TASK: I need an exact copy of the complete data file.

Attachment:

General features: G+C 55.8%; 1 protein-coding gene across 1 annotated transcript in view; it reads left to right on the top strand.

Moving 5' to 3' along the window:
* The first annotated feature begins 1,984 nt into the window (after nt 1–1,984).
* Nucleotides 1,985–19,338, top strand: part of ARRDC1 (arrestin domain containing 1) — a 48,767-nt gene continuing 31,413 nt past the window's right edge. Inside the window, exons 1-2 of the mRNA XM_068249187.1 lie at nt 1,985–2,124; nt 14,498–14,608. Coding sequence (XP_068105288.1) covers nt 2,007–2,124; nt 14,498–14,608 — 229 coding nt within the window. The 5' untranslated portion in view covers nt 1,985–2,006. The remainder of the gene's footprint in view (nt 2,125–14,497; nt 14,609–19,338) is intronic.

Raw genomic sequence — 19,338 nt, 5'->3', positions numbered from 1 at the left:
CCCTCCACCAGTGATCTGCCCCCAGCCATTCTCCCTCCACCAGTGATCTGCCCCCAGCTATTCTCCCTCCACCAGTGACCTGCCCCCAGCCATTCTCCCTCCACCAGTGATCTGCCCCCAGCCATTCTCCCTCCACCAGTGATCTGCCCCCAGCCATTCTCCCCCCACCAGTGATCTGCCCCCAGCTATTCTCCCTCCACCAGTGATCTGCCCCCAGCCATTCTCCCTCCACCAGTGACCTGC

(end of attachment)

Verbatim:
General features: G+C 55.8%; 1 protein-coding gene across 1 annotated transcript in view; it reads left to right on the top strand.

Moving 5' to 3' along the window:
* The first annotated feature begins 1,984 nt into the window (after nt 1–1,984).
* Nucleotides 1,985–19,338, top strand: part of ARRDC1 (arrestin domain containing 1) — a 48,767-nt gene continuing 31,413 nt past the window's right edge. Inside the window, exons 1-2 of the mRNA XM_068249187.1 lie at nt 1,985–2,124; nt 14,498–14,608. Coding sequence (XP_068105288.1) covers nt 2,007–2,124; nt 14,498–14,608 — 229 coding nt within the window. The 5' untranslated portion in view covers nt 1,985–2,006. The remainder of the gene's footprint in view (nt 2,125–14,497; nt 14,609–19,338) is intronic.

Raw genomic sequence — 19,338 nt, 5'->3', positions numbered from 1 at the left:
CCCTCCACCAGTGATCTGCCCCCAGCCATTCTCCCTCCACCAGTGATCTGCCCCCAGCTATTCTCCCTCCACCAGTGACCTGCCCCCAGCCATTCTCCCTCCACCAGTGATCTGCCCCCAGCCATTCTCCCTCCACCAGTGATCTGCCCCCAGCCATTCTCCCCCCACCAGTGATCTGCCCCCAGCTATTCTCCCTCCACCAGTGATCTGCCCCCAGCCATTCTCCCTCCACCAGTGACCTGC